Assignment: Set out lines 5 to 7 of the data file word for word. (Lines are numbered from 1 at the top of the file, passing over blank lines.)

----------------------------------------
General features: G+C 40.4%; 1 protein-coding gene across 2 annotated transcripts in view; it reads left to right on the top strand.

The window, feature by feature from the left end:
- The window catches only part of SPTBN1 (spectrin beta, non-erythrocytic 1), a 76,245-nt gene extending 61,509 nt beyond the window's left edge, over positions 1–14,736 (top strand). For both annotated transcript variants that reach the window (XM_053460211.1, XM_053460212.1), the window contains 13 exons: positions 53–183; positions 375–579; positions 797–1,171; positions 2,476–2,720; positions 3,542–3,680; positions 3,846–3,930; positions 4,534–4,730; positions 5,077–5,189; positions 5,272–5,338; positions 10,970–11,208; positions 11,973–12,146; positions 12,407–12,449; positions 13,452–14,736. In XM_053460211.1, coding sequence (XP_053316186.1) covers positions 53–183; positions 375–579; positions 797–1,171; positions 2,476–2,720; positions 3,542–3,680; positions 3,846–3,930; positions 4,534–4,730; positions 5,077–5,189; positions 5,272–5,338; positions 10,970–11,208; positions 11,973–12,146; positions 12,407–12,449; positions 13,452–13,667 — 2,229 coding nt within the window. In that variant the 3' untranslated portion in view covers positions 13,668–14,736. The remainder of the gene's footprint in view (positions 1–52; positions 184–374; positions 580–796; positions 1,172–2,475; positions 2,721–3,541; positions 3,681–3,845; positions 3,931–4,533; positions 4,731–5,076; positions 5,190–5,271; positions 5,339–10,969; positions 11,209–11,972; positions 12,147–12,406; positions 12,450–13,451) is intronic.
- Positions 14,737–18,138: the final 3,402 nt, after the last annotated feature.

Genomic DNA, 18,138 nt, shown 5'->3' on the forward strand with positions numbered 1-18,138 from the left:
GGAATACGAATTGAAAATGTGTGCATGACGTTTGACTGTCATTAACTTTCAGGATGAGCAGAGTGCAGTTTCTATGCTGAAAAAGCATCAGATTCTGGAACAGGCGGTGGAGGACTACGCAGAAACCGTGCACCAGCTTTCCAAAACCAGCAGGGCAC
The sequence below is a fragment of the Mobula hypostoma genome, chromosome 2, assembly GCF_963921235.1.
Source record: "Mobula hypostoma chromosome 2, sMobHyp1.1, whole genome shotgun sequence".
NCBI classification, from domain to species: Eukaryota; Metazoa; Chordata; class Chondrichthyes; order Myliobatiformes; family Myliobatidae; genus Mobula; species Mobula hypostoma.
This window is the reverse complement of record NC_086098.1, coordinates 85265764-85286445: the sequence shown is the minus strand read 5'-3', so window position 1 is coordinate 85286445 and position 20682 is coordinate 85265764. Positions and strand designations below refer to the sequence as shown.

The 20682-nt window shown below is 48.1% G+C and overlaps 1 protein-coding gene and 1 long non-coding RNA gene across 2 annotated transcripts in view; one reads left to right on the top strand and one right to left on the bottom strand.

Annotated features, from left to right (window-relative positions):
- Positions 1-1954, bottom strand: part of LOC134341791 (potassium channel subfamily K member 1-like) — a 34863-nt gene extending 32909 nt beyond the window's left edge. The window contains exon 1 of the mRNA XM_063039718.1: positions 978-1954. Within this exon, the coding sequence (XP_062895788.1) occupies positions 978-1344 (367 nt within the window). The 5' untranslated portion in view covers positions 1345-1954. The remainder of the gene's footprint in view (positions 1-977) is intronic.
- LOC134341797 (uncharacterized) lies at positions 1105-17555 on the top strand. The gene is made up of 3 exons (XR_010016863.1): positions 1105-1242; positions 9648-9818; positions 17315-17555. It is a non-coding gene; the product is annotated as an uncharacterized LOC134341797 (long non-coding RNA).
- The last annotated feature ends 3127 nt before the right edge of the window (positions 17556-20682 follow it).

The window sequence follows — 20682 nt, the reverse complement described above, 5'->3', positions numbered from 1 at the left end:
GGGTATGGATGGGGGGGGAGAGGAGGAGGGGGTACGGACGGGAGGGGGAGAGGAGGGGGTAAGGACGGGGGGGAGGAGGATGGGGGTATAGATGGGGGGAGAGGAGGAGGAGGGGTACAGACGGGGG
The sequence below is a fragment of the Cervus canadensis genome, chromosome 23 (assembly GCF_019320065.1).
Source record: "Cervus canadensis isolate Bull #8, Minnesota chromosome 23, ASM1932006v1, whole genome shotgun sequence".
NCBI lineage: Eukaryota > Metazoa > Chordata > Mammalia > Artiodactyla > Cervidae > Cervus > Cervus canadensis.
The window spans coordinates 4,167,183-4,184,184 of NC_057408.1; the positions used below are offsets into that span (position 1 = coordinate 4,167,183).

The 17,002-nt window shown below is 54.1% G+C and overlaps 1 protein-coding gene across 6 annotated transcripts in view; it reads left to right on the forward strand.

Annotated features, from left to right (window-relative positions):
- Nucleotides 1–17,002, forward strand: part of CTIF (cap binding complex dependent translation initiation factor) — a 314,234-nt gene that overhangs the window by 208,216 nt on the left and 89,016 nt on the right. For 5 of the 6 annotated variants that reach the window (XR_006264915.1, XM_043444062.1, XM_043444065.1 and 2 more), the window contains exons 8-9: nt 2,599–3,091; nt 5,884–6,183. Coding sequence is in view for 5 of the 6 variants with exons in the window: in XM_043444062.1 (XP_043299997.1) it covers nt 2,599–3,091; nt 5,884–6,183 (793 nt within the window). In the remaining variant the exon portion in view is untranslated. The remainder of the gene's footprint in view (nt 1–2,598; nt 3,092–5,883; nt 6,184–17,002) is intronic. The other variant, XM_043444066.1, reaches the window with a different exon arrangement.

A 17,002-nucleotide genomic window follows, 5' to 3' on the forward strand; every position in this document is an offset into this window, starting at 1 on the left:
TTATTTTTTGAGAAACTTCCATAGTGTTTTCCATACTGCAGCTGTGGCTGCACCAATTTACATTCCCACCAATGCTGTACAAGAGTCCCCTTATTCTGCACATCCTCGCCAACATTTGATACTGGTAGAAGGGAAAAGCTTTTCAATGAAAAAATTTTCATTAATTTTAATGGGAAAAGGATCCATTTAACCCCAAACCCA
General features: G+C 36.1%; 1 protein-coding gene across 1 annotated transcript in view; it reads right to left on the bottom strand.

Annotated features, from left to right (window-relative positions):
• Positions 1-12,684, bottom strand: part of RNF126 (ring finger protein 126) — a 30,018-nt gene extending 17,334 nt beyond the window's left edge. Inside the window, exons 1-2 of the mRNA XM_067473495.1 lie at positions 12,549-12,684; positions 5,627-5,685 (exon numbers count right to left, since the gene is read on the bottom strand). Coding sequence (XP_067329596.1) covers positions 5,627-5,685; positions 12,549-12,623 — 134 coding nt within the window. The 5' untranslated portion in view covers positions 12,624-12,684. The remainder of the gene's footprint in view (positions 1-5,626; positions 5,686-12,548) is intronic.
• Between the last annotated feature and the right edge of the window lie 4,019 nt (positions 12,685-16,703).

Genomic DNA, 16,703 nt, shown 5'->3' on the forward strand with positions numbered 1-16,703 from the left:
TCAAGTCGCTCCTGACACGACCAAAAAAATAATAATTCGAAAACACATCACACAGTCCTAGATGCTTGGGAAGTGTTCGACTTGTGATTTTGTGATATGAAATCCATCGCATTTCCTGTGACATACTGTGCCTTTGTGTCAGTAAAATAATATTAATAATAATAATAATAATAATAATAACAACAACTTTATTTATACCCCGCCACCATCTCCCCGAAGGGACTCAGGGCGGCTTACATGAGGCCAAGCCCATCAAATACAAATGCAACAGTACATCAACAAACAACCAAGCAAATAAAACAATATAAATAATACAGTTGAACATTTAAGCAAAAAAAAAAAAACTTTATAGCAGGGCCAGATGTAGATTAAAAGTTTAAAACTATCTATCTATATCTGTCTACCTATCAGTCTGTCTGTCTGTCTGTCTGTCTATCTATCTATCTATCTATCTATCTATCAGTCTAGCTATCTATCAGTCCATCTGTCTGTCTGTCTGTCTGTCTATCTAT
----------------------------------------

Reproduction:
Genomic DNA, 18,138 nt, shown 5'->3' on the forward strand with positions numbered 1-18,138 from the left:
GGAATACGAATTGAAAATGTGTGCATGACGTTTGACTGTCATTAACTTTCAGGATGAGCAGAGTGCAGTTTCTATGCTGAAAAAGCATCAGATTCTGGAACAGGCGGTGGAGGACTACGCAGAAACCGTGCACCAGCTTTCCAAAACCAGCAGGGCAC
The sequence below is a fragment of the Mobula hypostoma genome, chromosome 2, assembly GCF_963921235.1.